Though the United States and Iran continue to negotiate in an attempt to save the Joint Comprehensive Plan of Action—better known as the Iran deal—outside observers agree that “time is running out,” and failure to reach a compromise could have drastic international consequences. American negotiators and foreign policy experts who are skeptical that a deal can be reached should perhaps look at the recent spate of successful agreements between Iran and Azerbaijan—two countries that were only recently at each other’s throats but are now making significant progress towards achieving improved diplomatic relations and mutual material gains.
On April 26, 2021, before recent tensions between Azerbaijan and Iran began, the president of Azerbaijan, Ilham Aliyev, visited Azerbaijani territories formerly held by Armenia—now called the “liberated territories” following the Second Nagorno-Karabakh War in 2020. During that visit, he referred to the border between Azerbaijan and Iran as “a border of friendship.” This statement, along with other gestures, demonstrated that Azerbaijan was not deliberately seeking a deterioration of relations.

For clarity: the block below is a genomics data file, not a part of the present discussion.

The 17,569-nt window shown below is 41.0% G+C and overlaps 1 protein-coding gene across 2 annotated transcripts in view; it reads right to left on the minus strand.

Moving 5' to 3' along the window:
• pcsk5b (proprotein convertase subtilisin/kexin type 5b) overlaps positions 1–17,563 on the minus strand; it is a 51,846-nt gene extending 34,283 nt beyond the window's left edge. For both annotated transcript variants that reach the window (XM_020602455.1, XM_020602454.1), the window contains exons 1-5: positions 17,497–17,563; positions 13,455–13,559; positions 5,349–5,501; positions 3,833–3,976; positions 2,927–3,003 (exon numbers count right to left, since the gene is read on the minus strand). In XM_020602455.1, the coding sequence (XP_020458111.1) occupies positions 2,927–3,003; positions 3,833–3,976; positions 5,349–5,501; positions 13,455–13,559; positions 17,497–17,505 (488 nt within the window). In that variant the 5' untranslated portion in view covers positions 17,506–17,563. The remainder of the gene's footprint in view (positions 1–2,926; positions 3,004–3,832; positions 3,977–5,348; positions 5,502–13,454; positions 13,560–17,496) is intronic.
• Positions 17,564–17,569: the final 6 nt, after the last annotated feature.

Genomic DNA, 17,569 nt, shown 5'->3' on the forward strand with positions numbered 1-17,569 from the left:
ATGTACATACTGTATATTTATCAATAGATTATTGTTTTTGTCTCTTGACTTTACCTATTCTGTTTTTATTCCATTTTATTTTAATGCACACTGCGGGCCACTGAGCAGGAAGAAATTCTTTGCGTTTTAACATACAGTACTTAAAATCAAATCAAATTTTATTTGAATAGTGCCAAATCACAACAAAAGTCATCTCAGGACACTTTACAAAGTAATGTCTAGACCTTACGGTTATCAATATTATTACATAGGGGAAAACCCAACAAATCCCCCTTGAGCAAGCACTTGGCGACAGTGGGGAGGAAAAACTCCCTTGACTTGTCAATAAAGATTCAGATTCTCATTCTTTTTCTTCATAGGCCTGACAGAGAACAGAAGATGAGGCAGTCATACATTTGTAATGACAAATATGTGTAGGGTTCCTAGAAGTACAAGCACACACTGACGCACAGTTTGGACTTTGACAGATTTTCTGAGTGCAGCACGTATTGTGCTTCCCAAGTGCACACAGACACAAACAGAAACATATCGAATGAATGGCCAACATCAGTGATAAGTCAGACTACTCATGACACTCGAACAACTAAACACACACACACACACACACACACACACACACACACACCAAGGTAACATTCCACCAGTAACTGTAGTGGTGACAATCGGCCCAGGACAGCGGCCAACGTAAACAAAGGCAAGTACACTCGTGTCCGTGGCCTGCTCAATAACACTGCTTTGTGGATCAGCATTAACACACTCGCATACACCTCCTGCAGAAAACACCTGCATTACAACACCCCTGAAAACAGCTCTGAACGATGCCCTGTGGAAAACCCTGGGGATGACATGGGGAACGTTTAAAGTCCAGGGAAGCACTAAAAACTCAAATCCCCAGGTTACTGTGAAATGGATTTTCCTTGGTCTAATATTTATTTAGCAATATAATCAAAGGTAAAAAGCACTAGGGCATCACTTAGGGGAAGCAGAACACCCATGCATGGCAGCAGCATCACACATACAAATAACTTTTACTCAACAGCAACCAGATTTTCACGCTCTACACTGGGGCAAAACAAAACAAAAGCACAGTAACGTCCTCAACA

At the same time though, Azerbaijan informed Iran that it considered Iranian trucks crossing into Karabakh without going through proper customs to be disrespectful to Azerbaijan’s territorial integrity. Later on, Aliyev revealed that Baku had first warned Iran verbally. The second time, Azerbaijan issued a demarche to Tehran. The third time, Azerbaijan created police and custom checkpoints in the newly liberated territories from where the highway connecting Armenia and Iran passes through Azerbaijan and arrested the Iranian truck drivers heading into Karabakh.